The problem starts when we create child threads within parent threads. There could be any reason, such as batch processing, remote API calls etc. Child threads do not get access to thread-local values of the parent thread.

Let us understand with an example.

public static ThreadLocal<String> CONTEXT = ThreadLocal.withInitial(() -> null);
//public static InheritableThreadLocal<String> CONTEXT = new InheritableThreadLocal();

public static void main(String[] args) throws InterruptedException {

  Thread parentThread = new Thread(() -> {

    CONTEXT.set("TestValue");
    insideParentThread_1();

    Thread childThread = new Thread(() -> {
        insideChildThread();
    });

    childThread.start();
    insideParentThread_2();
  });

  parentThread.start();
}

static void insideParentThread_1() {
    System.out.println("ThreadLocal Value in insideParentThread_1(): " + CONTEXT.get());
}

static void insideParentThread_2() {
    System.out.println("ThreadLocal Value in insideParentThread_2(): " + CONTEXT.get());
}

static void insideChildThread() {
    System.out.println("ThreadLocal Value in insideChildThread(): " + CONTEXT.get());
}

Program output will be:

ThreadLocal Value in insideParentThread_1(): TestValue
ThreadLocal Value in insideParentThread_2(): TestValue
ThreadLocal Value in insideChildThread(): null

We can see that the value of CONTEXT is not accessible in the child thread. To access this value, we must either pass it thread as a parameter and then the thread must create its own ThreadLocal variables. As a relief, we can use InheritableThreadLocal which was designed for this specific reason.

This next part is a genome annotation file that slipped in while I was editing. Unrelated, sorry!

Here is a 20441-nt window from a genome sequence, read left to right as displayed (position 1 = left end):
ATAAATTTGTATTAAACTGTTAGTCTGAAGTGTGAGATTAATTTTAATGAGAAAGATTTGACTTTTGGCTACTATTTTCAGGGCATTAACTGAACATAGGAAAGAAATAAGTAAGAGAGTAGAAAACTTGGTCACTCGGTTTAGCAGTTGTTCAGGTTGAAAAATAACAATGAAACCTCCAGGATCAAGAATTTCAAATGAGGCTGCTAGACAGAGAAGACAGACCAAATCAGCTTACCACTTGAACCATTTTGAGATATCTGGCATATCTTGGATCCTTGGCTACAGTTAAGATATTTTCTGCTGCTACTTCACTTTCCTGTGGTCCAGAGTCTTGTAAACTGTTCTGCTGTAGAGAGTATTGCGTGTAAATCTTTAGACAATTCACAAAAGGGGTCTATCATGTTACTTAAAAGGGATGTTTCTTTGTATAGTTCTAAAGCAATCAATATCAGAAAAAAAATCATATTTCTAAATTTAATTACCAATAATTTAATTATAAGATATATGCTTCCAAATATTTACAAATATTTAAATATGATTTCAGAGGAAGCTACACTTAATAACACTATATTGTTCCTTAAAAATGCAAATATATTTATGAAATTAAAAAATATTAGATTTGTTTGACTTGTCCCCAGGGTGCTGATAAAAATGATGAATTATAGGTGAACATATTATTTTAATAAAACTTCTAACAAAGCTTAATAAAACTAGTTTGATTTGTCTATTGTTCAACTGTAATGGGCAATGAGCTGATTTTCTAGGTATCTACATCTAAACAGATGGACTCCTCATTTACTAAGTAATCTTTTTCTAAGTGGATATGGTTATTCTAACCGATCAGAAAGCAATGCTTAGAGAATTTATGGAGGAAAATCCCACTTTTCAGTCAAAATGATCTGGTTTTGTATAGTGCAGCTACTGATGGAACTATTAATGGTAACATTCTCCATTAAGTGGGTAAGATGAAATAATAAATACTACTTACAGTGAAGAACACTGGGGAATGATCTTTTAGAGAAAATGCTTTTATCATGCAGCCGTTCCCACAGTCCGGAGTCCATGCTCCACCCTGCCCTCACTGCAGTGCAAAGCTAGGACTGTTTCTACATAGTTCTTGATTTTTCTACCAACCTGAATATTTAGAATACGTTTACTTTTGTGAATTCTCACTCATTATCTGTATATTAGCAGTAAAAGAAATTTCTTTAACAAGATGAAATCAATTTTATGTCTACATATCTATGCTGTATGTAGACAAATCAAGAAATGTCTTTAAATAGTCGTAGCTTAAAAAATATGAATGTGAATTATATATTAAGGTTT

1.3. InheritableThreadLocal is a ‘Better Alternative’, but It is also Inefficient

The InheritableThreadLocal class does the same thing as ThreadLocal, but it also allows child thread to access the thread-local values from the parent thread.

If, in the previous program, we replace ThtreadLocal with InheritableThreadLocal, then we can see the output changes as expected.

//public static ThreadLocal<String> CONTEXT = ThreadLocal.withInitial(() -> null);
public static InheritableThreadLocal<String> CONTEXT = new InheritableThreadLocal();

...
...

The program output:

ThreadLocal Value in insideParentThread_1(): TestValue
ThreadLocal Value in insideParentThread_2(): TestValue
ThreadLocal Value in insideChildThread(): TestValue     // Thread local value is accessible now